Spatial planning in the city of Zagreb

Spatial planning in the city of Zagreb

3D modelling to facilitate urban development and develop a digital twin

The city of Zagreb has been developing a semantic 3D city model since 2008. The city spatial planning sector was recognized as the main project user and developer, while more users were detected in the areas of emergency management, environmental protection, energetics, heritage protection, etc. In spatial planning, the 3D city model has been applied in master and detailed planning, architectural competitions and interpolations in the protected heart of the city. With improvements now taking the city model towards a digital twin, the positive impact on urban planning and management is expected to become even greater.

Spatial planning was one of the first sectors to use semantic 3D models in day-to-day work. In the case of the city of Zagreb, the need for better urban planning and development was the main driver for the production of a 3D city model and web GIS applications. The initiative for a new spatial ‘framework’ of spatial planning emerged in the mid-2000s, after the large-scale master planning of the Zagreb urban area had been finalized and the focus shifted onto detailed urban planning and city projects. In detailed planning, especially planning of already-built areas, knowledge of 3D data on existing buildings became a crucial tool for efficient city planning and protection.

Development of a 3D model of Zagreb

Work to develop the model started in 2008 with the photogrammetric mapping of approximately 240km² of urban territory at Level of Detail (LOD) 2. The aim of the entire project was to produce a digital terrain model (DTM), a 3D model of buildings and a true orthophoto map. The initial model was made for the entire urban area of the city of Zagreb, but with a fragmented project approach for the subsequent updating of data. This was partly due to a lack of appropriate funding, and also to allow the use of all new 3D data from various city projects. Updates were made using Lidar and aerial photogrammetry data from 2012, and UAV photogrammetry data from 2016, 2019 and 2020.

Figure 1: ZG3D web application.

ZG3D web app

In 2016, a web app called ZG3D was produced and presented for browsing, viewing and using 3D data. Provided by geo-IT company GDi Ltd Zagreb and based on Esri technology, ZG3D integrates 3D data on existing buildings with 3D and 2D data layers from the fields of urbanism, architecture, topography, geotechnics, public green spaces, heritage protection, urban renewal and statistics. The aim of the project is to develop a 3D city model for use in the municipal administration, education, science, economy, civil society and other applications. The application allows users to view layers and basemaps, customize the display of data, select objects, take 3D and 2D measurements, analyse visibility, create cross-sections, display shadows and search addresses (Figure 1). The latest version of the ZG3D application was released in December 2021. The custom JavaScript web application was built with ArcGIS API for JavaScript 4.x. It supports core location-based functionality such as basemap layers, geocoding and elevation services. ArcGIS data hosting services are used to access data in the cloud such as feature and image tile services.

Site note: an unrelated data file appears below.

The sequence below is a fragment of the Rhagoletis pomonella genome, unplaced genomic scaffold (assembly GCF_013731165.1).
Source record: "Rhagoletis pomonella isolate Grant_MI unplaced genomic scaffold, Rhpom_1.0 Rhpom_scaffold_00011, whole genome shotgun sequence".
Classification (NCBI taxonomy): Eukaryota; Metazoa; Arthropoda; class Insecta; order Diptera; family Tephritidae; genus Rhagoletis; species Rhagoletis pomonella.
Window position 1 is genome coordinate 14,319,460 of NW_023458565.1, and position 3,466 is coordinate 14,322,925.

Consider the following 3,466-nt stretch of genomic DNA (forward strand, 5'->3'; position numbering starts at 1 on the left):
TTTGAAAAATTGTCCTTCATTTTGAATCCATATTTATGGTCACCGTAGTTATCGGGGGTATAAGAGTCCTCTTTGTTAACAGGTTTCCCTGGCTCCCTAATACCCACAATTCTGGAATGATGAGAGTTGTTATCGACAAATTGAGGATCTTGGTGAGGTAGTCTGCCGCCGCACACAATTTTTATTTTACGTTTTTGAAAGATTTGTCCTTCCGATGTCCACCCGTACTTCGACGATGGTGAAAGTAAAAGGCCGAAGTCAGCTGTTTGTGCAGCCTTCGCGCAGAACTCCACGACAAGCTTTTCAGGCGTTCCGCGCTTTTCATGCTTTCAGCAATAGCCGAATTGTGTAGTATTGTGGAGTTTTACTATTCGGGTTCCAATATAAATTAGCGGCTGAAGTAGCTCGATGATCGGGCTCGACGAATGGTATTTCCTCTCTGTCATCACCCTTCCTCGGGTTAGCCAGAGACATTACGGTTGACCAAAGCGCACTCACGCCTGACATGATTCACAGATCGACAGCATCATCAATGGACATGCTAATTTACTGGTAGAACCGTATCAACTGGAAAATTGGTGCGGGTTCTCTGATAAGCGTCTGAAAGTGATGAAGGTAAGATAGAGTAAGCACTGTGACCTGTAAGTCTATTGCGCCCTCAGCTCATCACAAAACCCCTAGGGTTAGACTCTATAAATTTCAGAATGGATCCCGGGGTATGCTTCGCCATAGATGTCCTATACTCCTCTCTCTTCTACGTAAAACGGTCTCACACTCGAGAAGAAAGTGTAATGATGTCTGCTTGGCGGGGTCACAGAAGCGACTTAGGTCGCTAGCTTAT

Use of the 3D model in city planning

Zagreb city planners successfully adopted digital spatial technologies in 2D form during the 1990s and 2000s, both in producing spatial plans and presenting them to the wider public. The next step in city planning in the information age is 3D urban planning. A precondition for 3D planning is the existence of a 3D city model, appropriate planning tools and qualified planning staff. The application of the 3D city model in spatial planning by the city of Zagreb so far can be summarized as:

  • 3D overlay in master land use planning
  • 3D building zoning in detailed land use planning
  • 3D modelling of new buildings during architectural competitions
  • 3D modelling of building interpolations in the protected heart of the city.

Figure 2: Overlay of a land use map, DTM, 3D model and landslide data (Pantovčak, Zagreb).

Master and detailed urban planning

In master land use planning, overlay with a 3D city model is one of the basic ways of visualizing the world ‘virtually’ for urban planning and development. This overlay allows planners to check proposed building regulations with the existing local situation and align them better with existing building heights and volumes, for instance. The combination of a land use map and DTM can also be useful in urban planning for hilly and mountainous areas, enabling terrain limitations and landslides to be considered (Figure 2).